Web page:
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    Software name: appdown
    Software type: Microsoft Framwork

    size: 632MB


    Software instructions

      New York, June 18th, 1878.

      Life on a steamship at sea has many peculiarities. The ship is a world in itself, and its boundaries are narrow. You see the same faces day after day, and on a great ocean like the Pacific there is little to attract the attention outside of the vessel that carries you. You have sea and sky to look upon to-day as you looked upon them yesterday, and will look on them to-morrow. The sky may be clear or cloudy; fogs may envelop you; storms may arise, or a calm may spread over the waters; the great ship goes steadily on and on. The pulsations of the engine seem like those of the human heart; and when you wake at night, your first endeavor, as you collect your thoughts, is to listen for that ceaseless throbbing. One[Pg 53] falls into a monotonous way of life, and the days run on one after another, till you find it difficult to distinguish them apart. The hours for meals are the principal hours of the day, and with many persons the table is the place of greatest importance. They wander from deck to saloon, and from saloon to deck again, and hardly has the table been cleared after one meal, before they are thinking what they will have for the next. The managers of our great ocean lines have noted this peculiarity of human nature; some of them give no less than five meals a day, and if a passenger should wish to eat something between times, he could be accommodated.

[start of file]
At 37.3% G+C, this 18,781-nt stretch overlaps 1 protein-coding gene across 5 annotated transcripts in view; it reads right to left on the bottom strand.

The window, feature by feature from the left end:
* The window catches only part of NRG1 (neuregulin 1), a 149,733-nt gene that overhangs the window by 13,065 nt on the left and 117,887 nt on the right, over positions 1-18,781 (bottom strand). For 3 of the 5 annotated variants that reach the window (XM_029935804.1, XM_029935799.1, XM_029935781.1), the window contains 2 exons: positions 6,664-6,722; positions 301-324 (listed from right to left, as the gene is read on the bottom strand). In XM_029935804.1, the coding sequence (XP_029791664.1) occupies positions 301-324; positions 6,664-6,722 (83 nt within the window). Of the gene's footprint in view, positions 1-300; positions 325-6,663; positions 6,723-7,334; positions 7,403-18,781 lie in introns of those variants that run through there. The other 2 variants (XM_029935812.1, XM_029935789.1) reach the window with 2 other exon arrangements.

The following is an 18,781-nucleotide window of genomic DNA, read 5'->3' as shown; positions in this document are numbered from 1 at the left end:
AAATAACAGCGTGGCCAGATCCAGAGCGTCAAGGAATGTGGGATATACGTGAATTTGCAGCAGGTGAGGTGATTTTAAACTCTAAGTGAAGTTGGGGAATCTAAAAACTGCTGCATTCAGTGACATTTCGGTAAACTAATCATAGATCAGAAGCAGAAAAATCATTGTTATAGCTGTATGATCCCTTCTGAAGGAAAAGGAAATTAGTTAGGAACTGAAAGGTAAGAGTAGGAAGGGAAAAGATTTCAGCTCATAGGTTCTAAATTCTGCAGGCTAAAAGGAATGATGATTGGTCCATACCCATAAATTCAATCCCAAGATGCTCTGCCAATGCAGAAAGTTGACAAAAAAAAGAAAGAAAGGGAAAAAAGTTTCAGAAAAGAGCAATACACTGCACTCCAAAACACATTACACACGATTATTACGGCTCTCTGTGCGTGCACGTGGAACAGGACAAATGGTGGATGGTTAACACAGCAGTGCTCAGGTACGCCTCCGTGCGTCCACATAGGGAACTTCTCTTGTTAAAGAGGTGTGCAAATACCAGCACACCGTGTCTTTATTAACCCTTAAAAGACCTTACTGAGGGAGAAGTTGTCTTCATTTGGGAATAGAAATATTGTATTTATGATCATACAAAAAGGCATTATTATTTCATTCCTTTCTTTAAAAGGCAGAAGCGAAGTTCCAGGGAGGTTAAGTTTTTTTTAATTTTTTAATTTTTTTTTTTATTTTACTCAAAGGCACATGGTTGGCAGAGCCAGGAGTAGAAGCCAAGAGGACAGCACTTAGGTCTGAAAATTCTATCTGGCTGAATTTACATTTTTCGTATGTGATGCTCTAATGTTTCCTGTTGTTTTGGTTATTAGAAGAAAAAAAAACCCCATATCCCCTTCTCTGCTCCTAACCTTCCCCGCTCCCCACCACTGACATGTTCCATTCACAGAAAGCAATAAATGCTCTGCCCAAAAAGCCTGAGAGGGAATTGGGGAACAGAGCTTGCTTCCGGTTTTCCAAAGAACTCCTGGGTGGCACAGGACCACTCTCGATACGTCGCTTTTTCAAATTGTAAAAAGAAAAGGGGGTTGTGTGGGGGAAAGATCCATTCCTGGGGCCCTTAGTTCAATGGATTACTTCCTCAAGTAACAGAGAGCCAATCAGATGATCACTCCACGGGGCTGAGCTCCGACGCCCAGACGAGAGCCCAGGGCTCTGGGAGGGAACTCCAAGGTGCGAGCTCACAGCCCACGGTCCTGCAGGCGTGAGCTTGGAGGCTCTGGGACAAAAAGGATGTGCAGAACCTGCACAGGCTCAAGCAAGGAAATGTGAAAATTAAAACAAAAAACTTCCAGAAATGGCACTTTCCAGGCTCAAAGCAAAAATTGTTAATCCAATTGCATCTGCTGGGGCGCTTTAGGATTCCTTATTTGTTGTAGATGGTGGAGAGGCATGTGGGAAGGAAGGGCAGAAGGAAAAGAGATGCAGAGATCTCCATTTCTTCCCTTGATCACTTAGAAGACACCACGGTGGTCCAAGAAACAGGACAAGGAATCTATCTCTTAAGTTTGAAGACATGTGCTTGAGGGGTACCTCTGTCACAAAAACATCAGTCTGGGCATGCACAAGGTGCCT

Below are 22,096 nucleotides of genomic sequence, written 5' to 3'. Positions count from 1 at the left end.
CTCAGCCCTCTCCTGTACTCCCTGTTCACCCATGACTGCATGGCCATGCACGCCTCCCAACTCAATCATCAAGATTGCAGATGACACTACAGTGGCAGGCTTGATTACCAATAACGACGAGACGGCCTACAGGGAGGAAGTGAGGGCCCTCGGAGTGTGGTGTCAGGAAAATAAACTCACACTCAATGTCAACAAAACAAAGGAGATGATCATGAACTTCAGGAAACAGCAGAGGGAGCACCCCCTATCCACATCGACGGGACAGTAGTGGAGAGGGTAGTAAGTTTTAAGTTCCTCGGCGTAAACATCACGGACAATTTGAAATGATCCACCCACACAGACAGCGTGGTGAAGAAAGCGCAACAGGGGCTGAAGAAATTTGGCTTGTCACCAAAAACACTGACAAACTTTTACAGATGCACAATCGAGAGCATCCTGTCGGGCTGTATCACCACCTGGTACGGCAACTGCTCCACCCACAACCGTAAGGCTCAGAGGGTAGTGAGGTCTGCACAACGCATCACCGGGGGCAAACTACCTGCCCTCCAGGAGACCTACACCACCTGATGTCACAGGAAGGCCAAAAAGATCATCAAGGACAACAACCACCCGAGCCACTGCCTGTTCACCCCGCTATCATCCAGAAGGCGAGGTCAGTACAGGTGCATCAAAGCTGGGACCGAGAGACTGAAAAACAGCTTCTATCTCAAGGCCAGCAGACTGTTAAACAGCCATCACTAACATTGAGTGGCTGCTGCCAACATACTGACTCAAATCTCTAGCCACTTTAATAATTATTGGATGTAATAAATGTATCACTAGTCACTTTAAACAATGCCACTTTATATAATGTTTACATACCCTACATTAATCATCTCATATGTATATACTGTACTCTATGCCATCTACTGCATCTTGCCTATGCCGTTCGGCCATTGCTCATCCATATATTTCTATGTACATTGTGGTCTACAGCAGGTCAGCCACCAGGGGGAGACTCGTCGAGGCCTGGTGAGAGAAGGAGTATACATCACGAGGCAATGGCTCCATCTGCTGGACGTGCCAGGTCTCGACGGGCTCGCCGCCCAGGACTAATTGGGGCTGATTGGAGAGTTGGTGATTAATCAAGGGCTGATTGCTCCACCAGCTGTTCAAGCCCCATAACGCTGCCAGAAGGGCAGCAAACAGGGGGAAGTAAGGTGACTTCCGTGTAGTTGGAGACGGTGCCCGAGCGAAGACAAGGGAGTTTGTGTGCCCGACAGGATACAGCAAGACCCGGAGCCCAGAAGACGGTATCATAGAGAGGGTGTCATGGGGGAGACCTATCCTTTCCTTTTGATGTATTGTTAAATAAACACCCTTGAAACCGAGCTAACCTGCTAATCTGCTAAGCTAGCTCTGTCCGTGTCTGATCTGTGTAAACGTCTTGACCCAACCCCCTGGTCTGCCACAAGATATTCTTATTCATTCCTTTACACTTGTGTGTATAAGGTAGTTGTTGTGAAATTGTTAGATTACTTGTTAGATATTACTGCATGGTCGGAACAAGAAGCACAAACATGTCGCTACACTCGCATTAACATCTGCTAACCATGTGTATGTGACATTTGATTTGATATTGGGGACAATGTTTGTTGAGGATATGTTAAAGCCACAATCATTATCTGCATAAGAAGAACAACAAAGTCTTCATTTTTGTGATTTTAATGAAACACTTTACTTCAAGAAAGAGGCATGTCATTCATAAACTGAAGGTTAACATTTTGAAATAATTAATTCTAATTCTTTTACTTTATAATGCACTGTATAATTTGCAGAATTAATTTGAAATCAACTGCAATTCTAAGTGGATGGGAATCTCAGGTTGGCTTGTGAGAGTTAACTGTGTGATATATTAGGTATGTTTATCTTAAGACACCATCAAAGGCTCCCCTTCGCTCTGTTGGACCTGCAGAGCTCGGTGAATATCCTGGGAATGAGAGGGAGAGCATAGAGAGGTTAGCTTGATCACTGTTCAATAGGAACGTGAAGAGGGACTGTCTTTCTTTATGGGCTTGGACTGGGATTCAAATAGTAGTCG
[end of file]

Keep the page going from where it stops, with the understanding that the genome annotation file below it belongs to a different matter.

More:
There, my dear, he said at length, you have cried enough, and youre better for it. Now youre going to be very good and dry your eyes, and sit down again by the fire, while I fetch you something to eat. Youve had nothing.

      Suddenly their r?les were reversed, and she found herself in the position of sympathiser, if not comforter.


      "There's another river like it in the Pacific Ocean," Frank explained; "it is called the Japan Current, because it flows close to the coast of Japan. It goes through Behring Strait into the Arctic Ocean, and then it comes south by the coast of Greenland, and down by Newfoundland. That's what brings the icebergs south in the Atlantic, and puts them in the way of the steamers between New York and Liverpool.


      [Pg 61]